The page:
St. Michael and All Angels

Rev. Eric Brown

"And they have conquered him by the blood of the Lamb and by the word of their testimony, for they loved not their lives even unto death." – Revelation 12:11

You don't have to look very hard to find Lutherans debating. I think it's almost a Lutheran hobby. Get a couple of pastors together, toss out an idea, and you might very well have a perpetual motion machine. What can really get folks going is a debate that doesn't have a clear answer. One of those debates is centered on this part of the year: Who is Saint Michael??? Now, you have some who will say that Michael is the highest archangel and those who will say that Michael is actually Jesus (as Michael means "One who is like God"). And if you sit back you can watch folks go at it, back and forth. What's the answer? Well, beats the tar out of me. I simply don't know.

Now, this isn't me dodging debate—it's just that this is one of those debates where I don't have a strong position, so I don't get mixed up in it. However, not having a strong position does let one step back a bit and see other things—things that might even be more important. Take, for example, this beautiful and clear verse from Revelation.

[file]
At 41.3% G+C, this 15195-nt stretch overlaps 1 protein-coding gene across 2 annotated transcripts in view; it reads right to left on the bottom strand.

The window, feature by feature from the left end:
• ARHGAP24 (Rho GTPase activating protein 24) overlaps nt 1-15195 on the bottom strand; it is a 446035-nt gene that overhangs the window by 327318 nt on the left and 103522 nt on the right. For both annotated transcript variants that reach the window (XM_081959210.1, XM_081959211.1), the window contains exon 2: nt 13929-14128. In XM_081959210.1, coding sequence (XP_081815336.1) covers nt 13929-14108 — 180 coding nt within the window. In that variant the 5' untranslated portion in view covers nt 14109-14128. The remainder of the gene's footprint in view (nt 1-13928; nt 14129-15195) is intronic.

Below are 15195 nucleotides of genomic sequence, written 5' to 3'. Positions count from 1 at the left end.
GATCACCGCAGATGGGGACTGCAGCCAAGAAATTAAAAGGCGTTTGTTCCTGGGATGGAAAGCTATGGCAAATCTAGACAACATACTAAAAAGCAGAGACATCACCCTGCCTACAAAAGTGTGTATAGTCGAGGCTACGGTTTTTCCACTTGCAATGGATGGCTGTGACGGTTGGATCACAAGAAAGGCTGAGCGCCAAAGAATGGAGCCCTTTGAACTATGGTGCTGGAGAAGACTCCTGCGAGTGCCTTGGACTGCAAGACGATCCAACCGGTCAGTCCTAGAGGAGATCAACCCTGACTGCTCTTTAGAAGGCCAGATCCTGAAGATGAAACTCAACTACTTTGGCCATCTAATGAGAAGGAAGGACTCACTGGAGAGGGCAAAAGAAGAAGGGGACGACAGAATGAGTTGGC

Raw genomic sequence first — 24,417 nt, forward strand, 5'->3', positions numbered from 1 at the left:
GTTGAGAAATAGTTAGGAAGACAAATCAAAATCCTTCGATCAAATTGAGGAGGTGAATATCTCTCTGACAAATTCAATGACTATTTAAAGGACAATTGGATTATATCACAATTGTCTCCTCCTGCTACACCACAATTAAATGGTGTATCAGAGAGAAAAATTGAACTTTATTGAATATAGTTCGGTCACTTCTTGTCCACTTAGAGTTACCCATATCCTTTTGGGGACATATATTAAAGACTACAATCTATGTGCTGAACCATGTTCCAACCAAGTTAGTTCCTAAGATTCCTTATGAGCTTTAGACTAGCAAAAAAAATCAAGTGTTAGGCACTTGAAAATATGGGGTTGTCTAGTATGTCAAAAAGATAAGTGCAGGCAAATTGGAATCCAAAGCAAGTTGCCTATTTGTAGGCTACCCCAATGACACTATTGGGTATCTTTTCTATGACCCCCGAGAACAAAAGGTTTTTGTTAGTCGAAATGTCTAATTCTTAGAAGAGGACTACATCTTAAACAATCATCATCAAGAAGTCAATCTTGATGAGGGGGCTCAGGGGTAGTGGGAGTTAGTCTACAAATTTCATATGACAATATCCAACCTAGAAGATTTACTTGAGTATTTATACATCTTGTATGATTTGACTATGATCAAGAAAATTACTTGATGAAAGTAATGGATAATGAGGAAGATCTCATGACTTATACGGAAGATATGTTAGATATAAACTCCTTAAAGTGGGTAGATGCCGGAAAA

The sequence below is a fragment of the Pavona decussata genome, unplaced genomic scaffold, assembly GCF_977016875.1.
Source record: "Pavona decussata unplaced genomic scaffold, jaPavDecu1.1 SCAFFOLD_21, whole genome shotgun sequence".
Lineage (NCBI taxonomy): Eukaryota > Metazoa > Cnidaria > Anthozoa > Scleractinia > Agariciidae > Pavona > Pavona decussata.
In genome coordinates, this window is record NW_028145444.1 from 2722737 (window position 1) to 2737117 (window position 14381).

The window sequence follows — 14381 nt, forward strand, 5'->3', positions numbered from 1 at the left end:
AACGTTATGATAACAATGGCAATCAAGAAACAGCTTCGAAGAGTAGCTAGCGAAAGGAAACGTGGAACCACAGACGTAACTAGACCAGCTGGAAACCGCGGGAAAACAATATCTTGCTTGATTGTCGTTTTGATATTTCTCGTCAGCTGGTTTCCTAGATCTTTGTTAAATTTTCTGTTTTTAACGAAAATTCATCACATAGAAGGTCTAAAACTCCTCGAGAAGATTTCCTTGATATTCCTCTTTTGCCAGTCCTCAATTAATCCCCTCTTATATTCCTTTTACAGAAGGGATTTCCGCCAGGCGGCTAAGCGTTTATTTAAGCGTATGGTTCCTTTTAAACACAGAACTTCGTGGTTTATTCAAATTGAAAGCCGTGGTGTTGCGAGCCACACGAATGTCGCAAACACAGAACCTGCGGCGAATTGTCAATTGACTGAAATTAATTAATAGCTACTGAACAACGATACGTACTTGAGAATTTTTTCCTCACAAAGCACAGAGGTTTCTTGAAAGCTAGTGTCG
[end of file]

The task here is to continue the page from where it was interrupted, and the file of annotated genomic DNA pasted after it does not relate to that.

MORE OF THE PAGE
In the second lesson for St. Michael's, we hear the defeat of Satan; Satan is cast out of heaven. And Satan is described as our accuser—the one who accuses us before God—who points out our sin before God. And yet in verse 11, Satan is conquered. Indeed, we are included in those who have defeated Satan. Yet how? Certainly not by our own strength. And definitely not by how wonderful we think we are. Not even by how skillfully we debate.??"And they have conquered him by the blood of the Lamb." It's all about Jesus, who shed His blood for you and for me. All together we are covered by His blood which He shed to atone for our sin—which He shed to cover us and protect us from the accusations Satan hurls against us.

Christ's death is more important than our lives. His death covers the entirety of this life, and we are viewed by God, not on the basis of who we are or what we've done, but by what Christ Jesus the Righteous One has done for us. In Him, we conquer. Christ's victory is our victory, because in Holy Baptism He clothed you in the robes of His own righteousness, and all that is His is now yours.

When God sees you, He sees Christ; He sees you righteous and holy and perfect and wondrous. While still in this life, we struggle against sin, and the accusations that are leveled against us often do hit home, but we are righteous in Christ, and come the Last Day, when He returns and we are raised to new life in Him, we will be fully like Him, and you, too, will be one who is like Christ our Lord forever and all eternity. Hence we pray, come quickly, Lord Jesus! Amen.

Rev. Eric Brown is pastor of Trinity Lutheran Church in Herscher, Illinois.

Created: September 29th, 2016